Lighthouse Gallery Wall and Tips on How to Install One (or any gallery wall)
I love lighthouses and I realized recently that I have taken A LOT of pictures of them over the years. This summer alone, we saw a bunch of amazing lighthouses while in Pictured Rocks Lakeshore in Michigan, and Door County, Wisconsin. Heck, I even got married at a place that has a famous lighthouse on it’s property. Castle Hill Inn in Newport, RI, which houses Castle Hill Light. Lighthouses are full of history and I find them beautiful, so if there is one anywhere near where we are visiting, we will seek them out so I can photograph them. What better way to show off all the ones I have photographed than in a gallery wall?
Obviously, if you want to install a gallery wall of your own, you can use any images you like. I have 3 other gallery walls in my home of various pictures.
Step 1, Find Your Images…..
To begin, I started by going through the thousands of photos I have on my computer. It is kind of embarrassing how many photos I take (and have a hard time deleting!!!) so it took a while to find what I was looking for. Luckily, I was able to find 8 good ones.
Step 2, Print your Images…
Sam’s Club is my go to for image printing. It is close to my house, they do a good job and the prices are great. I ordered 8, 8×10 prints for under $19, and was able to pick them up the next day (but they also ship if you do not have a Sam’s near you and want to order from there too). The thought crossed my mind to print these in black and white, but I really love all the colors they display, so kept them as is.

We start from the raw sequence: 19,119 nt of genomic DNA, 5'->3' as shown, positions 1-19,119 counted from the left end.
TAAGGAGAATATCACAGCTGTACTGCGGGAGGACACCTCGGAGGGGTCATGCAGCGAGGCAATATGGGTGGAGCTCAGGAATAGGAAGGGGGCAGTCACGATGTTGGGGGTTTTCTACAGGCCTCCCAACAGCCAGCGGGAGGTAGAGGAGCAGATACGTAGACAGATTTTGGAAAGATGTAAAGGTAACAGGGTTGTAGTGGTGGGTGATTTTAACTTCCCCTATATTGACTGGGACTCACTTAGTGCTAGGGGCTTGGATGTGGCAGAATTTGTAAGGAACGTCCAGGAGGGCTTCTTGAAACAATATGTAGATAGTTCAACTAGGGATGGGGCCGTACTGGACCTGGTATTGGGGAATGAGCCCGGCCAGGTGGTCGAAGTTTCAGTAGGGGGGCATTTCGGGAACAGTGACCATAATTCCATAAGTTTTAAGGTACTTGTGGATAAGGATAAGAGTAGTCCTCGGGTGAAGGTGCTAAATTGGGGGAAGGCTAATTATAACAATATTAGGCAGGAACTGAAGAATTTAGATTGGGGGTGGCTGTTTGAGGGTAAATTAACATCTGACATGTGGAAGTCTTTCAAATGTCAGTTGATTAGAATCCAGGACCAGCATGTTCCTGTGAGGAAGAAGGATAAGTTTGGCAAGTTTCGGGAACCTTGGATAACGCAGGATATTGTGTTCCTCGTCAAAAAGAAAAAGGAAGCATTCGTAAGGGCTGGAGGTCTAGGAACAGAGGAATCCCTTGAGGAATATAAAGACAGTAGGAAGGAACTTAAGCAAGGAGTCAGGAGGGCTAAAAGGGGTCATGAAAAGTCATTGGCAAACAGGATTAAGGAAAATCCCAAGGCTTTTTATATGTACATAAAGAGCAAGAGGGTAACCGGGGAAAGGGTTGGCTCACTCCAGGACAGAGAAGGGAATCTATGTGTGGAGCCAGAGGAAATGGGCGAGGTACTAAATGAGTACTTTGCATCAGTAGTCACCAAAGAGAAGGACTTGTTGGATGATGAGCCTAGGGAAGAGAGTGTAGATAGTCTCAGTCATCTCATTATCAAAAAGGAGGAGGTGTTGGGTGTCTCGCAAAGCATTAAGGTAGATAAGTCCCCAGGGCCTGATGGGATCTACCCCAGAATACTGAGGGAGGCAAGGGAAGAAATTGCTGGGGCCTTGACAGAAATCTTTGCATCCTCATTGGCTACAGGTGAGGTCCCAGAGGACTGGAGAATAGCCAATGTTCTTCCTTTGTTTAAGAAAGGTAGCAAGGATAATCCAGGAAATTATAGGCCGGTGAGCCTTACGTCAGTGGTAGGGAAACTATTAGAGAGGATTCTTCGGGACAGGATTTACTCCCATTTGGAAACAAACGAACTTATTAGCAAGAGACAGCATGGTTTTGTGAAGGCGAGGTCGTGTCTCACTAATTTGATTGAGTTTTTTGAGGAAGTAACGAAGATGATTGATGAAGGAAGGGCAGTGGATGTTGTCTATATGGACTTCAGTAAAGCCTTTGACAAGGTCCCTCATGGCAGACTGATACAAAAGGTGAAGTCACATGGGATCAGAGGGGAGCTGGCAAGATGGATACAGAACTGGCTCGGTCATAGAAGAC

Step 3, Finding the Perfect Frames…
Next, I scoured Amazon to find frames that were perfect and not too expensive. I settled on these and they did not disappoint. For the price, they were better quality than I expected! They came in a box of 4, and since I ordered on Amazon they arrived just a few days later. The driftwood color is perfect for my beachy/coastal decor.
Step 4, How to Install the Gallery Wall…
Installing a gallery wall can be tricky! I found a good method that is (almost) foolproof. Here is how. By the way, Amazon sells picture hanging tools if you want to make things really easy.
I didn’t have a picture hanging tool, so I here is what I did. First, I created 8 templates of the frames. Then I measured what would be the center of the wall and made a pencil mark. Next, I started arranging the templates on the wall until I was happy with the placement. I wanted them to be centered but the light switch was throwing me off. I had to place them a bit higher than I wanted or else the frames would have been on top of the switch. I suppose I could have moved them over and down, but then they wouldn’t have been centered and that might have driven me a bit crazy. Using the templates gave me a good visual of how they would look once the real frames were hung up.